This power, if applied, would be imposed upon domestic CSPs by the new Home Secretary, Amber Rudd, who was formerly the secretary of state for energy and climate change. Rudd is now only the fifth woman to hold one of the great offices of state in the UK. As she was only appointed on Wednesday evening, she has yet to offer her thoughts on the matter.

    • US Cyber Command readies for first troop deployment [Ed: NSA chief speaks as though he wants war and prepares troops for digital invasion. Having engaged in mass harvesting of passwords (sysadmins are the “target”), this empire now wages digital war. Given the history of the NSA's cracking at lots of friendly nations, these claims of cyberattack as “threat” are similar to police with “stop resisting”.]

      The demand for a cybersecurity component that can be deployed to protect U.S. military infrastructure and combat forces is so strong that Cyber Command will begin deploying its cyber troops even before the complete force is trained and staffed.

      Admiral Michael Rogers, director of the NSA and Cyber Command, said that even though the full complement of 6,200 troops broken in 133 teams has not yet been met, the need for these forces in the field requires that he send in what cyber soldiers he has that are fully trained to meet the threat, according to an NPR report.

    • Software Could Turn Cyberattacks Around, NSA’s Rogers Says

      The National Security Agency is working on possibly developing software to respond to digital acts of war, NSA Director Adm. Michael S. Rogers said this week at MeriTalk’s Federal Forum in Washington, D.C.

    • NSA Boss Says U.S. Cyber Troops Are Nearly Ready
    • US Cyber Mission Force Nearly Ready for Action [Ed: offensively targeting nations]
    • Rogers: National Security Agency Becoming ‘FEMA of the Cyber World’

      Following major cybersecurity breaches nationwide, the National Security Agency is increasingly being called upon to advise both government offices and the private sector, said the head of the United States’ spy agency.

    • NSA wants to hire people that plan to leave for Silicon Valley [Ed: NSA and Silicon Valley: revolving doors?]
  • Civil Rights/Policing

    • Police Step Up Arrests For ‘Threatening’ Social Media Posts In The Wake Of The Dallas Shooting

      Arresting people for speech is problematic, especially when the content of the communications doesn’t rise to the level of a “true threat.” The Supreme Court’s Elonis decision says this distinction is important. It’s not enough for a person or persons to subjectively view the communication as threatening. It needs to be viewed through the “reasonable person” lens.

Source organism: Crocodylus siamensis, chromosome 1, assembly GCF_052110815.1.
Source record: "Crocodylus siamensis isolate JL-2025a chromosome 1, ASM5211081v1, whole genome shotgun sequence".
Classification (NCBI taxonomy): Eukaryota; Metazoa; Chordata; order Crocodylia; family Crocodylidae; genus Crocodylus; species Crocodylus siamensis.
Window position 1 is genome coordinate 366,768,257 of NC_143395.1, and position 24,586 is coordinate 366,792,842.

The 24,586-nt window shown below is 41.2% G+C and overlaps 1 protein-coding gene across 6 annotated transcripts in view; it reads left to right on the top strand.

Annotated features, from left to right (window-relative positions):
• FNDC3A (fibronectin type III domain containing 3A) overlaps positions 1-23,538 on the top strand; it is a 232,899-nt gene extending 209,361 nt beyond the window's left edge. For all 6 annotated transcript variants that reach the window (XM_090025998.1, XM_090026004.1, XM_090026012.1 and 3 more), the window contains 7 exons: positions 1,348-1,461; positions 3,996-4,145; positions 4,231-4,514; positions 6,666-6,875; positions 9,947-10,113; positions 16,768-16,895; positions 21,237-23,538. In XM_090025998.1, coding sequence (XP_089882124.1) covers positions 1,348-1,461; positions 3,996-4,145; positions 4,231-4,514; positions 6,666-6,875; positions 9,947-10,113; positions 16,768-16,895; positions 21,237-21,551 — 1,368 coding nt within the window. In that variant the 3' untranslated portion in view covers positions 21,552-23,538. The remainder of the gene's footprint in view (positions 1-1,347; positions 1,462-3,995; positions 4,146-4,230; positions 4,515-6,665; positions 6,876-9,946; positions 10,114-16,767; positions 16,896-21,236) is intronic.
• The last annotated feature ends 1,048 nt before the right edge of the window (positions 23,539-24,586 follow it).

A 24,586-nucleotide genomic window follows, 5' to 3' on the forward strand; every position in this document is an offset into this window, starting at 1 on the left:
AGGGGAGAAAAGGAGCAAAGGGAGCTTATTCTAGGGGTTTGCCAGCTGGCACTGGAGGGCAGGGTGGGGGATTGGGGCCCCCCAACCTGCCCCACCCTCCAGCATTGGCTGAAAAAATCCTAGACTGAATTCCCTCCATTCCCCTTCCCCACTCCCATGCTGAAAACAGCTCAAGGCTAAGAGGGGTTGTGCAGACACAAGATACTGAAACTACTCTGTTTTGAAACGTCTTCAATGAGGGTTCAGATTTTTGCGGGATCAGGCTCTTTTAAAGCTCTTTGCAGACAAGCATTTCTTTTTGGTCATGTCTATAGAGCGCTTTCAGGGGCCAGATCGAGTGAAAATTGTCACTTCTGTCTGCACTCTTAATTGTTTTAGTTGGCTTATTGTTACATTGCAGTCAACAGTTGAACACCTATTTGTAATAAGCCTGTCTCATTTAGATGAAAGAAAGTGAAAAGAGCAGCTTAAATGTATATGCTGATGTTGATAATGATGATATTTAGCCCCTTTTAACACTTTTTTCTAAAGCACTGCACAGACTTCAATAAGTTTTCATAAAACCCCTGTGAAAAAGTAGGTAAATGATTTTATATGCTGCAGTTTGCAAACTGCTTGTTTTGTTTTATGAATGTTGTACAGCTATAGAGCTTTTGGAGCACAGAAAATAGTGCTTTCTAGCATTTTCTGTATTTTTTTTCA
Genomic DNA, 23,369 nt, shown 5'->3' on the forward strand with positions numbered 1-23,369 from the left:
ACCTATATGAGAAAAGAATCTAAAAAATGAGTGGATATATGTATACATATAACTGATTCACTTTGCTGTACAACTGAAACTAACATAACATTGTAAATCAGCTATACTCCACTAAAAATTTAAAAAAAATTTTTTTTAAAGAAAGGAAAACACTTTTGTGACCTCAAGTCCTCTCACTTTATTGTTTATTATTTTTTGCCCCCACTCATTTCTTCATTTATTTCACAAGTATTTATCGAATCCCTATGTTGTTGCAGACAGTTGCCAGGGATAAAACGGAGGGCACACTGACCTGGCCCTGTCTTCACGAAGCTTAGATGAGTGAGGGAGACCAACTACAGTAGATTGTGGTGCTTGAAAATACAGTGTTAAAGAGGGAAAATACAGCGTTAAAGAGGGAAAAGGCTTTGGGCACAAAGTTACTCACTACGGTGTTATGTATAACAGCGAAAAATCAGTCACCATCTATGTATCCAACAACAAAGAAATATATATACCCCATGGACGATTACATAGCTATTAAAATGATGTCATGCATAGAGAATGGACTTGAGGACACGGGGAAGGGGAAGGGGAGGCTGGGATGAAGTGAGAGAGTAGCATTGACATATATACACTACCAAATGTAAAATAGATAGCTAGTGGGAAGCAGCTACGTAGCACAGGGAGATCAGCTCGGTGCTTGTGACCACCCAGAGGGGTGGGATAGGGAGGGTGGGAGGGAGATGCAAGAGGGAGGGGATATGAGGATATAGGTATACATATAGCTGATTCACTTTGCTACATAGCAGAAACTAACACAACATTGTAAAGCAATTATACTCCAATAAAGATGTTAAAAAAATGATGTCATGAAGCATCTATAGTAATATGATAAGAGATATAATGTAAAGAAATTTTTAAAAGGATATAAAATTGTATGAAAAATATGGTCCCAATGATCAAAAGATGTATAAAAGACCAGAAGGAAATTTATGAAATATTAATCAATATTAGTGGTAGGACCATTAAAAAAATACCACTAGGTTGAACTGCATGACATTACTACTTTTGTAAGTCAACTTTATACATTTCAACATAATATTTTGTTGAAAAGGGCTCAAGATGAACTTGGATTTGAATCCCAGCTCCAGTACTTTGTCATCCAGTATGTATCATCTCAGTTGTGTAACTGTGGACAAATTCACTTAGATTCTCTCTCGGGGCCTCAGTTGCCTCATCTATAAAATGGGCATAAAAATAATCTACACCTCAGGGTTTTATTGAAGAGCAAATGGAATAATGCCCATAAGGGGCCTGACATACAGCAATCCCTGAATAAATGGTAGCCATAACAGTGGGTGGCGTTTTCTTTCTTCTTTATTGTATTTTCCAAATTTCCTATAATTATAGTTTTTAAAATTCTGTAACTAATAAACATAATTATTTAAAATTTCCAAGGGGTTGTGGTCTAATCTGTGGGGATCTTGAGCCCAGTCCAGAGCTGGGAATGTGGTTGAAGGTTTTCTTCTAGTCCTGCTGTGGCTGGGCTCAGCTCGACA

In these cases, perception appears to be everything. In the wake of the Dallas shooting, it’s entirely normal for police officers to view the world a little differently. But this altered view — one that’s likely to be less skewed as time goes on — can’t be allowed to override the First Amendment and deprive individuals of their freedom to speak, not to mention their actual freedom.

      And just as certainly as law enforcement officers and officials are likely to view certain acts of blowhardiness as threatening in the immediate aftermath of a shooting targeting police officers, certain citizens are likely to vent their frustration and anger in particularly stupid ways, but without the intention or ability to carry out the perceived threat. Caution should be exercised on both sides of the interaction. However, those with the power to arrest, detain, and charge citizens for stupidity should be the more cautious of the two parties — simply because they still hold the power, despite recent events.

      Those in power should also take care to carry this out with some sort of consistency, if that’s the route they’re choosing to take. It can’t just be deployed against a bunch of nobodies who mouthed off about their contempt for law enforcement. If this is how it’s going to be handled, those who speak with the same rhetoric in defense of law enforcement need to be held accountable. Former congressional rep Joe Walsh tweeted out that this was now “war on Obama” after the Dallas shootings and yet no one showed up at his door to arrest him for threatening the President. It’s bad enough that power is being misused to silence criticism of law enforcement violence. It’s even worse when this power is deployed in a hypocritical fashion.